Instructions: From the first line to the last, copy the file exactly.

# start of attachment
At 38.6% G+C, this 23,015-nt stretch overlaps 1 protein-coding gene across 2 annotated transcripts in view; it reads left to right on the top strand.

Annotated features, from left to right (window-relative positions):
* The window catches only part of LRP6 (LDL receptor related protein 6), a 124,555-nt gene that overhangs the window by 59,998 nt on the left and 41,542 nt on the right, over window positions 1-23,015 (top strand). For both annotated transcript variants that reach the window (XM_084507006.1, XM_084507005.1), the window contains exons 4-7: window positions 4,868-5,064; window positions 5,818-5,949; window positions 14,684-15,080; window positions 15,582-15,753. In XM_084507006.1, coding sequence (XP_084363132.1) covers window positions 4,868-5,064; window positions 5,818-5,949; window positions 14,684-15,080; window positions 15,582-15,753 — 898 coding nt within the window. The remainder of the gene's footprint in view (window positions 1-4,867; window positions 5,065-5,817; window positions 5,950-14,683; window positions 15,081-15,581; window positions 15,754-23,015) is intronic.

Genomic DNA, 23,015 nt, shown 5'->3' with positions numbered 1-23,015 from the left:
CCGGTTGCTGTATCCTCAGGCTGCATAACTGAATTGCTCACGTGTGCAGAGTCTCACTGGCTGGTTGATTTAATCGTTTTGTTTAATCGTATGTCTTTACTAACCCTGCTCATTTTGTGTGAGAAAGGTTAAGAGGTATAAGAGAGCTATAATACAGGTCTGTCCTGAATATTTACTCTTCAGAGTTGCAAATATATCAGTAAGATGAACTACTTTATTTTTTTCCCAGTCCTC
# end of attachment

At 38.6% G+C, this 23,015-nt stretch overlaps 1 protein-coding gene across 2 annotated transcripts in view; it reads left to right on the top strand.

Annotated features, from left to right (window-relative positions):
* The window catches only part of LRP6 (LDL receptor related protein 6), a 124,555-nt gene that overhangs the window by 59,998 nt on the left and 41,542 nt on the right, over window positions 1-23,015 (top strand). For both annotated transcript variants that reach the window (XM_084507006.1, XM_084507005.1), the window contains exons 4-7: window positions 4,868-5,064; window positions 5,818-5,949; window positions 14,684-15,080; window positions 15,582-15,753. In XM_084507006.1, coding sequence (XP_084363132.1) covers window positions 4,868-5,064; window positions 5,818-5,949; window positions 14,684-15,080; window positions 15,582-15,753 — 898 coding nt within the window. The remainder of the gene's footprint in view (window positions 1-4,867; window positions 5,065-5,817; window positions 5,950-14,683; window positions 15,081-15,581; window positions 15,754-23,015) is intronic.

Genomic DNA, 23,015 nt, shown 5'->3' with positions numbered 1-23,015 from the left:
CCGGTTGCTGTATCCTCAGGCTGCATAACTGAATTGCTCACGTGTGCAGAGTCTCACTGGCTGGTTGATTTAATCGTTTTGTTTAATCGTATGTCTTTACTAACCCTGCTCATTTTGTGTGAGAAAGGTTAAGAGGTATAAGAGAGCTATAATACAGGTCTGTCCTGAATATTTACTCTTCAGAGTTGCAAATATATCAGTAAGATGAACTACTTTATTTTTTTCCCAGTCCTC